- Jared Huizenga
‘Human Flow’ has issues that will detract from its important message
Documentary filmmaker Ai Weiwei wants you to feel bad about the plight of refugees around the globe and he’s not shy about it in his latest effort, “Human Flow.”
The film focuses mostly on the influx of migrants from countries including Syria, Iraq, and Somalia, to places like Turkey and Greece, before hopefully making their way to other places throughout Europe.
We hear stories directly from those refugees – their harrowing journeys, the dismal settings that caused their migration, their increasing desperation as they wait for they turn to move from refugee camps to new permanent homes.
We hear from the humanitarian workers helping to pull migrants from the Mediterranean Sea, those who provide food, water, and healthcare to those in the camps.
We’re also treated to a smorgasbord of stunning imagery – both wondrous and painful – that in my opinion is even more effective than the spoken words accompanying them.
All of those things add up to a powerful and moving documentary that’s certain to further galvanize proponents of fast-tracking refugee processing and even those that open borders across the world.
Despite its positives, “Human Flow” does have some issues that keep it from reaching the level of outstanding.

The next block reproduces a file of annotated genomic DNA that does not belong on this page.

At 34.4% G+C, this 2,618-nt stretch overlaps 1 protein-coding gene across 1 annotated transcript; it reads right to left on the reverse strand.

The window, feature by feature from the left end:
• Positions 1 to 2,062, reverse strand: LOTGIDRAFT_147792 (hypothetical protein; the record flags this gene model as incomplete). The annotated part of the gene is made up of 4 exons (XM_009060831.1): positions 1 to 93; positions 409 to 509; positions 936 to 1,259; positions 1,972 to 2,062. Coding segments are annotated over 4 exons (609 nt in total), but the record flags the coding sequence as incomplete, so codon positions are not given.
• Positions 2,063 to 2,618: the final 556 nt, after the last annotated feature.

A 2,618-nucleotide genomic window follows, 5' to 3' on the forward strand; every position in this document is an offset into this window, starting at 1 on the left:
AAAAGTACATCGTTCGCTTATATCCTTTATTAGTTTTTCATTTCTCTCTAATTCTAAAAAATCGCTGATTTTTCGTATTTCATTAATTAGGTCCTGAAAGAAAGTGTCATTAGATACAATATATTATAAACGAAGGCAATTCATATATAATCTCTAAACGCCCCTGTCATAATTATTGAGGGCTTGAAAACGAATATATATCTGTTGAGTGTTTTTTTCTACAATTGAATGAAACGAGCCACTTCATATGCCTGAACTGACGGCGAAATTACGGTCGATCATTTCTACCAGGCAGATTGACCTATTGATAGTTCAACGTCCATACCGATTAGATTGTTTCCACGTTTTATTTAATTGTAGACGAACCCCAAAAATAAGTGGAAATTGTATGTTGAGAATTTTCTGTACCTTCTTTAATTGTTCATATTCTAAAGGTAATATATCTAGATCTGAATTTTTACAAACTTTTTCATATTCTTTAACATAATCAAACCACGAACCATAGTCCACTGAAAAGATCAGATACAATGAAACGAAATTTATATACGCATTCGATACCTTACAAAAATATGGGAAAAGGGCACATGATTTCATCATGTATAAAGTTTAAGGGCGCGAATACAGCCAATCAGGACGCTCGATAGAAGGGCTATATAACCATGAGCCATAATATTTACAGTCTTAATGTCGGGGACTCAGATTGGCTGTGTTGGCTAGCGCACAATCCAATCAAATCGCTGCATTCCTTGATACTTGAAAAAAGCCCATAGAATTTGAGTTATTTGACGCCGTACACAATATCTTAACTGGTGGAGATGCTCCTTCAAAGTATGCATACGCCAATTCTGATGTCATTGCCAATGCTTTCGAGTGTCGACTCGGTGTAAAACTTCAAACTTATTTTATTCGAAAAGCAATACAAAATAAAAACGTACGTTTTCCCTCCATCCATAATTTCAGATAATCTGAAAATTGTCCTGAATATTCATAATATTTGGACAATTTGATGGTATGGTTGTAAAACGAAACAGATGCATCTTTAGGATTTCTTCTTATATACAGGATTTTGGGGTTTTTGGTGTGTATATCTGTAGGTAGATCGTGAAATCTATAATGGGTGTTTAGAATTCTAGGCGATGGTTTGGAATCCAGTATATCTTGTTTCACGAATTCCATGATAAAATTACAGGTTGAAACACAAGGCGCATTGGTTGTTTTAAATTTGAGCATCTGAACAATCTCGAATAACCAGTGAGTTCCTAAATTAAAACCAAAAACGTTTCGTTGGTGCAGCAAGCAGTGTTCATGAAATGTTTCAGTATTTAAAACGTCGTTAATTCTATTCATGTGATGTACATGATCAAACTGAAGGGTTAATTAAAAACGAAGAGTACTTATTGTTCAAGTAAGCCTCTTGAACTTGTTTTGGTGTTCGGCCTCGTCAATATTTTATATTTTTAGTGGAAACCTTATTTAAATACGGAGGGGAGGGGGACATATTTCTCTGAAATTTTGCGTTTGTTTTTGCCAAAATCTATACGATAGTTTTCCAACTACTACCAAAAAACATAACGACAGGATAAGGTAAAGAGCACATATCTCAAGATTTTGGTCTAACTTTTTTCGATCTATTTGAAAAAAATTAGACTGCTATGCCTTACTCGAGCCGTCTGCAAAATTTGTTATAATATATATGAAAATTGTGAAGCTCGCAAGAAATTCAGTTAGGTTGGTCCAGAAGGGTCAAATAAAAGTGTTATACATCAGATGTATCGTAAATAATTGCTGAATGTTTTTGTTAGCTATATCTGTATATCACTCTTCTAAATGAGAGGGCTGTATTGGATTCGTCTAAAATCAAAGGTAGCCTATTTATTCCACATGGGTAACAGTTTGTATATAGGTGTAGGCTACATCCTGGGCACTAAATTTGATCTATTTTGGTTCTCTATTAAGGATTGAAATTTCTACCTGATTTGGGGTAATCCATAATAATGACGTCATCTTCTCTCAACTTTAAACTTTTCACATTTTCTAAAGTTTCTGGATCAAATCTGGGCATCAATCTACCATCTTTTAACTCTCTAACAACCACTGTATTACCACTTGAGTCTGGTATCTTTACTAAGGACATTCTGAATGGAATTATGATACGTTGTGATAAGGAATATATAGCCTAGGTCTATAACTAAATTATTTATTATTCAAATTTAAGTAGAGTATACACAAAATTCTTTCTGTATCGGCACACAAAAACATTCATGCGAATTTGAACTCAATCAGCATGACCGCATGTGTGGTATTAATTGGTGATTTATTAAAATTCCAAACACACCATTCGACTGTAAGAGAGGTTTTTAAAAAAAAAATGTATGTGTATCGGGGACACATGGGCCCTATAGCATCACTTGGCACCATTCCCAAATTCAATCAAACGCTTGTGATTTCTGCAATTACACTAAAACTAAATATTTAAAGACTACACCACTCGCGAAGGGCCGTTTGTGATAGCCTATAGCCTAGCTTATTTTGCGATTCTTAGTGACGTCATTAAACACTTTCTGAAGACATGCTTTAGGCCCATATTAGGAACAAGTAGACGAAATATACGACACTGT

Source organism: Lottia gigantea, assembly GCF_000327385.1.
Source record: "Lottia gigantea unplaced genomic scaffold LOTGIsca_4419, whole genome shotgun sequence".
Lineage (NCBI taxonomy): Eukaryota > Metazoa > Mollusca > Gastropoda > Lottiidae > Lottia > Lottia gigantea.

Director Ai Weiwei in "Human Flow," an Amazon Studios release. Photo Courtesy of Amazon Studios.
First, at 2 hours and 20 minutes long, it’s a lot to take in. Obviously, that time frame isn’t enough to even scratch the surface of the issue, but it’s also long enough to turn away people that might otherwise be interested and aren’t already invested in the topic. If someone is committing 140 minutes to a movie, it’s almost assured that it’s something they’re already interested in. New eyes don’t seem likely.
Second, after focusing almost exclusively on the Middle East and Europe for the majority of the film, near the end it transports to the U.S.-Mexico border. Not that it’s not an issue there as well, but it doesn’t fit into the rest of the narrative. It felt forced and unnatural – almost as if it were only slapped on the end to receive North American distribution – and took away from the overall effectiveness of the story.
Finally, while the film does an excellent job of the telling stories of and gaining sympathy/awareness for the plight of those refugees, it – as many documentaries – is very slanted to the point the filmmaker is trying to make.
We’re told and shown that countries are tightening their immigration and refugee policies, but we’re never really told why. Is it due to a lack of money, space, resources? Is it pushback against religious and ethnic groups? We can all probably draw our own conclusions, but hearing from the governments and citizens pushing against the influx of migrants – rather than the humanitarian workers who want nothing more than to escort them across an open border – would have given the story a more complete and unbiased feel. And who knows … maybe the reasons those people gave wouldn’t be “good enough” and people would push back against them.
Overall, “Human Flow” is OK, but its negatives aren’t likely to draw new eyes and voice to this important issue.
“Human Flow” is now in theaters. Locally it is playing exclusively at Landmark Lagoon Cinema.
★★1/2 of ★★★★★